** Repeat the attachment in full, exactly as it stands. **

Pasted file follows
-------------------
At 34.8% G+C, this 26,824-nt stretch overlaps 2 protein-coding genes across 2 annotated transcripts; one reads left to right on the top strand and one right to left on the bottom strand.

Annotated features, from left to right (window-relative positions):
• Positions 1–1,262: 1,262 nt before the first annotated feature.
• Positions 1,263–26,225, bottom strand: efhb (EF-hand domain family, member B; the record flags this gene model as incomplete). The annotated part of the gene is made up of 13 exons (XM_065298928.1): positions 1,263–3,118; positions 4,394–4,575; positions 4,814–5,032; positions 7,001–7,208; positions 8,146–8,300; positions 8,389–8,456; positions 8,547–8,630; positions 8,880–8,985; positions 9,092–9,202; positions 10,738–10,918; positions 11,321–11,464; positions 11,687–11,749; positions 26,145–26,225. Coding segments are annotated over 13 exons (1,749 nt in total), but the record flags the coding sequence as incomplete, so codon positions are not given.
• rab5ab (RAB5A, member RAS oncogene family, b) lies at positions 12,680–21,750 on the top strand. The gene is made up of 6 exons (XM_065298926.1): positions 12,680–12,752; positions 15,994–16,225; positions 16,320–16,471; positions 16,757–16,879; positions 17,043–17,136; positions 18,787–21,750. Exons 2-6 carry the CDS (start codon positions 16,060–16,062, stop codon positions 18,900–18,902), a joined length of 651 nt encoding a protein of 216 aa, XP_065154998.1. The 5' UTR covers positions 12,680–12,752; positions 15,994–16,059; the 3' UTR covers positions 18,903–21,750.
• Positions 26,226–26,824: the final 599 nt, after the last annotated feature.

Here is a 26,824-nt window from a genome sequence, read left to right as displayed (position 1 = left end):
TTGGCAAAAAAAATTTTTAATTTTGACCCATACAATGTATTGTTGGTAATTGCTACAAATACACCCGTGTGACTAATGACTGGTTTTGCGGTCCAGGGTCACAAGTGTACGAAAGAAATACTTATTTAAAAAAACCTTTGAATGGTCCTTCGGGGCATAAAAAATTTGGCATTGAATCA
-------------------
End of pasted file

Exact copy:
At 34.8% G+C, this 26,824-nt stretch overlaps 2 protein-coding genes across 2 annotated transcripts; one reads left to right on the top strand and one right to left on the bottom strand.

Annotated features, from left to right (window-relative positions):
• Positions 1–1,262: 1,262 nt before the first annotated feature.
• Positions 1,263–26,225, bottom strand: efhb (EF-hand domain family, member B; the record flags this gene model as incomplete). The annotated part of the gene is made up of 13 exons (XM_065298928.1): positions 1,263–3,118; positions 4,394–4,575; positions 4,814–5,032; positions 7,001–7,208; positions 8,146–8,300; positions 8,389–8,456; positions 8,547–8,630; positions 8,880–8,985; positions 9,092–9,202; positions 10,738–10,918; positions 11,321–11,464; positions 11,687–11,749; positions 26,145–26,225. Coding segments are annotated over 13 exons (1,749 nt in total), but the record flags the coding sequence as incomplete, so codon positions are not given.
• rab5ab (RAB5A, member RAS oncogene family, b) lies at positions 12,680–21,750 on the top strand. The gene is made up of 6 exons (XM_065298926.1): positions 12,680–12,752; positions 15,994–16,225; positions 16,320–16,471; positions 16,757–16,879; positions 17,043–17,136; positions 18,787–21,750. Exons 2-6 carry the CDS (start codon positions 16,060–16,062, stop codon positions 18,900–18,902), a joined length of 651 nt encoding a protein of 216 aa, XP_065154998.1. The 5' UTR covers positions 12,680–12,752; positions 15,994–16,059; the 3' UTR covers positions 18,903–21,750.
• Positions 26,226–26,824: the final 599 nt, after the last annotated feature.

Here is a 26,824-nt window from a genome sequence, read left to right as displayed (position 1 = left end):
TTGGCAAAAAAAATTTTTAATTTTGACCCATACAATGTATTGTTGGTAATTGCTACAAATACACCCGTGTGACTAATGACTGGTTTTGCGGTCCAGGGTCACAAGTGTACGAAAGAAATACTTATTTAAAAAAACCTTTGAATGGTCCTTCGGGGCATAAAAAATTTGGCATTGAATCA